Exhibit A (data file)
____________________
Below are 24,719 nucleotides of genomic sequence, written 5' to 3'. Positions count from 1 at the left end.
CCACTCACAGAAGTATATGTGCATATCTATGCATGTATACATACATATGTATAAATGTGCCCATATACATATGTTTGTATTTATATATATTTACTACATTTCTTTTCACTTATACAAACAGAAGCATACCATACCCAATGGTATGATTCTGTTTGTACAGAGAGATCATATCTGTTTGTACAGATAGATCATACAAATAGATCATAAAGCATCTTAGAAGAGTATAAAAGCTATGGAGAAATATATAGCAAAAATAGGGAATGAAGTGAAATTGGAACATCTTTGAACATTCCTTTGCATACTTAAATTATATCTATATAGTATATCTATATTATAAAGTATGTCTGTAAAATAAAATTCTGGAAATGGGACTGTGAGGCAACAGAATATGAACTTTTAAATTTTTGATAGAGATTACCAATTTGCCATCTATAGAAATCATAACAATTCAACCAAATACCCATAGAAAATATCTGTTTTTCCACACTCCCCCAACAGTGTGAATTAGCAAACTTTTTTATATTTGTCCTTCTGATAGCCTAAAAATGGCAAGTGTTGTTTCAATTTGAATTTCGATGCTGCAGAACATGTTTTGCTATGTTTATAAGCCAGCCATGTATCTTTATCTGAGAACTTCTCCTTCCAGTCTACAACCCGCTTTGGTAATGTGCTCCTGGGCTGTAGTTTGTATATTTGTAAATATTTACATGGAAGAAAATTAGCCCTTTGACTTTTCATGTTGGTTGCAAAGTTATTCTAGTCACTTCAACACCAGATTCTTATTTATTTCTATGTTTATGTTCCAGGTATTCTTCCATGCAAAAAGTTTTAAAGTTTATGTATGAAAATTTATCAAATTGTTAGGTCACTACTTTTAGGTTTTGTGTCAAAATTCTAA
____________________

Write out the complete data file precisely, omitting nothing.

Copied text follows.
Below are 24,719 nucleotides of genomic sequence, written 5' to 3'. Positions count from 1 at the left end.
CCACTCACAGAAGTATATGTGCATATCTATGCATGTATACATACATATGTATAAATGTGCCCATATACATATGTTTGTATTTATATATATTTACTACATTTCTTTTCACTTATACAAACAGAAGCATACCATACCCAATGGTATGATTCTGTTTGTACAGAGAGATCATATCTGTTTGTACAGATAGATCATACAAATAGATCATAAAGCATCTTAGAAGAGTATAAAAGCTATGGAGAAATATATAGCAAAAATAGGGAATGAAGTGAAATTGGAACATCTTTGAACATTCCTTTGCATACTTAAATTATATCTATATAGTATATCTATATTATAAAGTATGTCTGTAAAATAAAATTCTGGAAATGGGACTGTGAGGCAACAGAATATGAACTTTTAAATTTTTGATAGAGATTACCAATTTGCCATCTATAGAAATCATAACAATTCAACCAAATACCCATAGAAAATATCTGTTTTTCCACACTCCCCCAACAGTGTGAATTAGCAAACTTTTTTATATTTGTCCTTCTGATAGCCTAAAAATGGCAAGTGTTGTTTCAATTTGAATTTCGATGCTGCAGAACATGTTTTGCTATGTTTATAAGCCAGCCATGTATCTTTATCTGAGAACTTCTCCTTCCAGTCTACAACCCGCTTTGGTAATGTGCTCCTGGGCTGTAGTTTGTATATTTGTAAATATTTACATGGAAGAAAATTAGCCCTTTGACTTTTCATGTTGGTTGCAAAGTTATTCTAGTCACTTCAACACCAGATTCTTATTTATTTCTATGTTTATGTTCCAGGTATTCTTCCATGCAAAAAGTTTTAAAGTTTATGTATGAAAATTTATCAAATTGTTAGGTCACTACTTTTAGGTTTTGTGTCAAAATTCTAA